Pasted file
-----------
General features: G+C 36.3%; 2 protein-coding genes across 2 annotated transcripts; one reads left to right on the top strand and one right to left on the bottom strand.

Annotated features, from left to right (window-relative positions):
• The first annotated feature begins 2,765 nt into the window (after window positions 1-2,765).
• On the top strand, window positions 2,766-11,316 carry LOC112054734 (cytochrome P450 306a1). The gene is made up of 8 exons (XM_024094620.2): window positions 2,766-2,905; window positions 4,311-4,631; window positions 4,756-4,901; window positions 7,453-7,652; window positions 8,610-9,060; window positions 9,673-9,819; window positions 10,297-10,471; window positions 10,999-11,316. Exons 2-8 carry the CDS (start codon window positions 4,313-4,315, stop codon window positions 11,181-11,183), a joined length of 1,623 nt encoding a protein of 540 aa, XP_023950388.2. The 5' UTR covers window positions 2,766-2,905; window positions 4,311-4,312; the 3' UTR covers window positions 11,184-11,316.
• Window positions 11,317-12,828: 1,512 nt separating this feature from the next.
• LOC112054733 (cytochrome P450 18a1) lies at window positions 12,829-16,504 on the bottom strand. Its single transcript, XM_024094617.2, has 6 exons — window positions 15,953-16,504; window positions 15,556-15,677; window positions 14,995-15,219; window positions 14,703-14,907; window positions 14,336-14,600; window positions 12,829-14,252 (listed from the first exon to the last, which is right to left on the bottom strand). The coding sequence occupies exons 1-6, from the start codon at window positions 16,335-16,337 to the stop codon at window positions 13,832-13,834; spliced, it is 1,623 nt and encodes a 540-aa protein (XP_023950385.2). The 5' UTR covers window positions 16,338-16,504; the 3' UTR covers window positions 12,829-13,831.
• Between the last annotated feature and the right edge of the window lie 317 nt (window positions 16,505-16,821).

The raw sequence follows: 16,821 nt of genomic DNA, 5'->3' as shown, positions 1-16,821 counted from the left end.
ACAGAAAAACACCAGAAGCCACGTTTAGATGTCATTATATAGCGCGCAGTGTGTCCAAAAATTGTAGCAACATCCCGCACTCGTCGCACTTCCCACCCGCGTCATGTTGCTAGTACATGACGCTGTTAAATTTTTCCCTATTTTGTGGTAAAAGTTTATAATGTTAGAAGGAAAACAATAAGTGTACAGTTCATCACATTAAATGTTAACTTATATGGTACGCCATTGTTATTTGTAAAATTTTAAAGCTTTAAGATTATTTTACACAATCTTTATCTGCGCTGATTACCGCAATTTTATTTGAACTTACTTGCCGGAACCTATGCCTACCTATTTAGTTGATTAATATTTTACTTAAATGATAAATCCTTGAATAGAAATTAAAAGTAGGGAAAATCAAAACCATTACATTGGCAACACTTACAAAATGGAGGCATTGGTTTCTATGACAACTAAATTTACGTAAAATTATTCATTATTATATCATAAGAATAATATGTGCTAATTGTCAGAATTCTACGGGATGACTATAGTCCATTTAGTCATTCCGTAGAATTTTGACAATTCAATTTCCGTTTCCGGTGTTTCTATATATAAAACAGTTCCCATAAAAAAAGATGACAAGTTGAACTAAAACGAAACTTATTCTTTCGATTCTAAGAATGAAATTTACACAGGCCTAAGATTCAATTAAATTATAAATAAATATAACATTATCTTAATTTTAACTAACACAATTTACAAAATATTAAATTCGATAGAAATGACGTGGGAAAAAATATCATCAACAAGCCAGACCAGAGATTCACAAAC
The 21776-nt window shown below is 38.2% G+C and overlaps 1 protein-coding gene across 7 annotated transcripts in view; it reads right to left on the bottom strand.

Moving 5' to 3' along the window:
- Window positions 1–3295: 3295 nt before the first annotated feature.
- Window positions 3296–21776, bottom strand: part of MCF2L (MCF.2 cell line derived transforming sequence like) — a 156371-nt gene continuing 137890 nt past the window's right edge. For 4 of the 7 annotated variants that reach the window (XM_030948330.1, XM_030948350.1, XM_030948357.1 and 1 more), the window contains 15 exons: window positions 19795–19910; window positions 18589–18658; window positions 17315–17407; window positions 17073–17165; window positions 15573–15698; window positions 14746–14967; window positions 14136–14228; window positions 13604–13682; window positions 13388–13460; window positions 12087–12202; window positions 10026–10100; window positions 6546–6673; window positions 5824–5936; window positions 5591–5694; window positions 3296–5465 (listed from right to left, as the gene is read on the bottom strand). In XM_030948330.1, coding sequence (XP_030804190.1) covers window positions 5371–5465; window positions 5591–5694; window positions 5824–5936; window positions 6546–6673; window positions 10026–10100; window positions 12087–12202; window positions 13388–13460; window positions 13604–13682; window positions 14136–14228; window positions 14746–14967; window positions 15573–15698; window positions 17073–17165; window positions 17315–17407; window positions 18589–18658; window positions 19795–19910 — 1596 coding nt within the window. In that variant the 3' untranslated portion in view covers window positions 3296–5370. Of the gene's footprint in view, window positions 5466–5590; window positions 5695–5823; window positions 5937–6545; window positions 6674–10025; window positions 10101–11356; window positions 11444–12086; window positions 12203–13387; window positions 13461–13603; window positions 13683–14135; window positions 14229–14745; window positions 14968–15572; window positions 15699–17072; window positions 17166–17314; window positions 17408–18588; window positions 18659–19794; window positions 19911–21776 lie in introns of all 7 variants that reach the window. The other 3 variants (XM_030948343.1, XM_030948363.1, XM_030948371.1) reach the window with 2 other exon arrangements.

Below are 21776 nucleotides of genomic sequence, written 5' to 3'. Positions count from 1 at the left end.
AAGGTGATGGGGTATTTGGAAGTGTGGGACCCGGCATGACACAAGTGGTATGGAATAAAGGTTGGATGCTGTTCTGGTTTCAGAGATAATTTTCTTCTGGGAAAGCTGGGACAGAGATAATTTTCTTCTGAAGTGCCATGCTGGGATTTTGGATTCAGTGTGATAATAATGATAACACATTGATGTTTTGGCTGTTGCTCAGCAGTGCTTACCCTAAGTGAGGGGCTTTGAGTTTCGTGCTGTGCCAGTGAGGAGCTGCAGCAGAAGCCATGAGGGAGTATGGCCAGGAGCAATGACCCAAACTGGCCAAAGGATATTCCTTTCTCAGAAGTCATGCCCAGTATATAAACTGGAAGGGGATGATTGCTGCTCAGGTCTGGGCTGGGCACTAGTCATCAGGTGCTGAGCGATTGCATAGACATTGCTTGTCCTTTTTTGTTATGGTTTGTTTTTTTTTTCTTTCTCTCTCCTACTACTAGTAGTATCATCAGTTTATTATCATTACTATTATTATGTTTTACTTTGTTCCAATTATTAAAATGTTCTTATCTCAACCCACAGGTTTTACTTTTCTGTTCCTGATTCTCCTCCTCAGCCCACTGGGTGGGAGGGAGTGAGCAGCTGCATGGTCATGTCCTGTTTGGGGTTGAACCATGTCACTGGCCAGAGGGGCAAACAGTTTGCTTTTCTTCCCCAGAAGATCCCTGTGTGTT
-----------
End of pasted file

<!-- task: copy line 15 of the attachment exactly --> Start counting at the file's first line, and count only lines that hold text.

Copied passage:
AAGGTGATGGGGTATTTGGAAGTGTGGGACCCGGCATGACACAAGTGGTATGGAATAAAGGTTGGATGCTGTTCTGGTTTCAGAGATAATTTTCTTCTGGGAAAGCTGGGACAGAGATAATTTTCTTCTGAAGTGCCATGCTGGGATTTTGGATTCAGTGTGATAATAATGATAACACATTGATGTTTTGGCTGTTGCTCAGCAGTGCTTACCCTAAGTGAGGGGCTTTGAGTTTCGTGCTGTGCCAGTGAGGAGCTGCAGCAGAAGCCATGAGGGAGTATGGCCAGGAGCAATGACCCAAACTGGCCAAAGGATATTCCTTTCTCAGAAGTCATGCCCAGTATATAAACTGGAAGGGGATGATTGCTGCTCAGGTCTGGGCTGGGCACTAGTCATCAGGTGCTGAGCGATTGCATAGACATTGCTTGTCCTTTTTTGTTATGGTTTGTTTTTTTTTTCTTTCTCTCTCCTACTACTAGTAGTATCATCAGTTTATTATCATTACTATTATTATGTTTTACTTTGTTCCAATTATTAAAATGTTCTTATCTCAACCCACAGGTTTTACTTTTCTGTTCCTGATTCTCCTCCTCAGCCCACTGGGTGGGAGGGAGTGAGCAGCTGCATGGTCATGTCCTGTTTGGGGTTGAACCATGTCACTGGCCAGAGGGGCAAACAGTTTGCTTTTCTTCCCCAGAAGATCCCTGTGTGTT